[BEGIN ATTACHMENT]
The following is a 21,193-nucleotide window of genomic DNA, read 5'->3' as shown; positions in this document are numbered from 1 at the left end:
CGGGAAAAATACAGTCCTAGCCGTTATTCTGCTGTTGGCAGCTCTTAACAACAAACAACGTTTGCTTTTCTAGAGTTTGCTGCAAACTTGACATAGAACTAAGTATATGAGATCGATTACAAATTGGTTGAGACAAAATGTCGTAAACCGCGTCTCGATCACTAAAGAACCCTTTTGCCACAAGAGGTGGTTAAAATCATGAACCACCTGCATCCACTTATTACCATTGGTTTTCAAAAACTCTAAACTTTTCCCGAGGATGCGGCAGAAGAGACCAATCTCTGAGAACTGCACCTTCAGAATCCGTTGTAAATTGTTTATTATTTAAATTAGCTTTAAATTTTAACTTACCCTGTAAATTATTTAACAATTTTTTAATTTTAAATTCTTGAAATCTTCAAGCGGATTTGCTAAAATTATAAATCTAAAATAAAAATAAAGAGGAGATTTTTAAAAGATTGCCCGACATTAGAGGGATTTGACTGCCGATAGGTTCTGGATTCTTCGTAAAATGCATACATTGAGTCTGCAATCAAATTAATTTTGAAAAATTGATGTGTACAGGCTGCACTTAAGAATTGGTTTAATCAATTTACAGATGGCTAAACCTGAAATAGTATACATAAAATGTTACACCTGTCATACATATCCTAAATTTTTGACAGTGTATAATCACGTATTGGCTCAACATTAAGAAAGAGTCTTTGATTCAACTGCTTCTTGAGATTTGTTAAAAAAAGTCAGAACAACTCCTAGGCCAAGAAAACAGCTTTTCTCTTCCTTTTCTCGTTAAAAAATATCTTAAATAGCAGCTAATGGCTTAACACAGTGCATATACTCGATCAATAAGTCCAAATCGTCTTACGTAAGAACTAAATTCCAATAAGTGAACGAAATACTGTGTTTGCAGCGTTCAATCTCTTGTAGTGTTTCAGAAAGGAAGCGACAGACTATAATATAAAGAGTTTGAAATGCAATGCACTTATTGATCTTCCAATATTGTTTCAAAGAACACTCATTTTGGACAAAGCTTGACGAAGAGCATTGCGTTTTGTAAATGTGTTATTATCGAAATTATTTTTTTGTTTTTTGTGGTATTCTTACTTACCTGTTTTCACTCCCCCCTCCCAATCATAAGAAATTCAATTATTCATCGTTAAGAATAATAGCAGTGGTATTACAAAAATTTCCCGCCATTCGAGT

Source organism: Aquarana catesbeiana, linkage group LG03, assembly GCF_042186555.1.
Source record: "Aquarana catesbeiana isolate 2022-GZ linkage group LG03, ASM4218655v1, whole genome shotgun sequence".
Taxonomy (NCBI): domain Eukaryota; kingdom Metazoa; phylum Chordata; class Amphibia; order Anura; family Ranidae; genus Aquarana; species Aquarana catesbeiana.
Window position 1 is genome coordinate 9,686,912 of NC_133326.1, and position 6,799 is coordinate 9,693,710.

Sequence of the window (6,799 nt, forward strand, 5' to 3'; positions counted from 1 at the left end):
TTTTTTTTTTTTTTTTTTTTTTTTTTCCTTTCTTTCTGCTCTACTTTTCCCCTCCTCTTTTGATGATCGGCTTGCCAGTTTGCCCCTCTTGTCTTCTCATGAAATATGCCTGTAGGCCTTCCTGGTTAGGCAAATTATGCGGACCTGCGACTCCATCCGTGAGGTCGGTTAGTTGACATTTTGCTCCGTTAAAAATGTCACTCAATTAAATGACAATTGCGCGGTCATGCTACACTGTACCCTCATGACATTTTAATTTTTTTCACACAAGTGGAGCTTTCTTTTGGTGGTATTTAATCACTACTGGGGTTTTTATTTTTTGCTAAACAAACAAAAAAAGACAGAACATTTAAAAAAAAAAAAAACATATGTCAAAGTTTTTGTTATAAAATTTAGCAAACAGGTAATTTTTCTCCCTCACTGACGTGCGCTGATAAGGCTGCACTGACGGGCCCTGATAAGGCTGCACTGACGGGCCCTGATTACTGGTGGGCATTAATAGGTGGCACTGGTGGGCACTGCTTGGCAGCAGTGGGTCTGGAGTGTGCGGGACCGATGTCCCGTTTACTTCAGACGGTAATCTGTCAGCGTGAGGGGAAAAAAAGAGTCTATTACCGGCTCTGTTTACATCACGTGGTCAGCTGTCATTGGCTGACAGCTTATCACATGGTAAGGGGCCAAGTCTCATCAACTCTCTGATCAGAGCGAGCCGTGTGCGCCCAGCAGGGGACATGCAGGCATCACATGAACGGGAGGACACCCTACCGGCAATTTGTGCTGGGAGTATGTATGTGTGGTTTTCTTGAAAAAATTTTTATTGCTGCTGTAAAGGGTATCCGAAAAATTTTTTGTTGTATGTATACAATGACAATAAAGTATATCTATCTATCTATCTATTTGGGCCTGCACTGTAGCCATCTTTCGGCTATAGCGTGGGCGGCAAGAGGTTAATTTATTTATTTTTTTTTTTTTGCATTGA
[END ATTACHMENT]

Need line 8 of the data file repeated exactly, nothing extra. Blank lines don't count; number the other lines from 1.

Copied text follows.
TTTTTTTTTTTTTTTTTTTTTTTTTTCCTTTCTTTCTGCTCTACTTTTCCCCTCCTCTTTTGATGATCGGCTTGCCAGTTTGCCCCTCTTGTCTTCTCATGAAATATGCCTGTAGGCCTTCCTGGTTAGGCAAATTATGCGGACCTGCGACTCCATCCGTGAGGTCGGTTAGTTGACATTTTGCTCCGTTAAAAATGTCACTCAATTAAATGACAATTGCGCGGTCATGCTACACTGTACCCTCATGACATTTTAATTTTTTTCACACAAGTGGAGCTTTCTTTTGGTGGTATTTAATCACTACTGGGGTTTTTATTTTTTGCTAAACAAACAAAAAAAGACAGAACATTTAAAAAAAAAAAAAACATATGTCAAAGTTTTTGTTATAAAATTTAGCAAACAGGTAATTTTTCTCCCTCACTGACGTGCGCTGATAAGGCTGCACTGACGGGCCCTGATAAGGCTGCACTGACGGGCCCTGATTACTGGTGGGCATTAATAGGTGGCACTGGTGGGCACTGCTTGGCAGCAGTGGGTCTGGAGTGTGCGGGACCGATGTCCCGTTTACTTCAGACGGTAATCTGTCAGCGTGAGGGGAAAAAAAGAGTCTATTACCGGCTCTGTTTACATCACGTGGTCAGCTGTCATTGGCTGACAGCTTATCACATGGTAAGGGGCCAAGTCTCATCAACTCTCTGATCAGAGCGAGCCGTGTGCGCCCAGCAGGGGACATGCAGGCATCACATGAACGGGAGGACACCCTACCGGCAATTTGTGCTGGGAGTATGTATGTGTGGTTTTCTTGAAAAAATTTTTATTGCTGCTGTAAAGGGTATCCGAAAAATTTTTTGTTGTATGTATACAATGACAATAAAGTATATCTATCTATCTATCTATTTGGGCCTGCACTGTAGCCATCTTTCGGCTATAGCGTGGGCGGCAAGAGGTTAATTTATTTATTTTTTTTTTTTTGCATTGA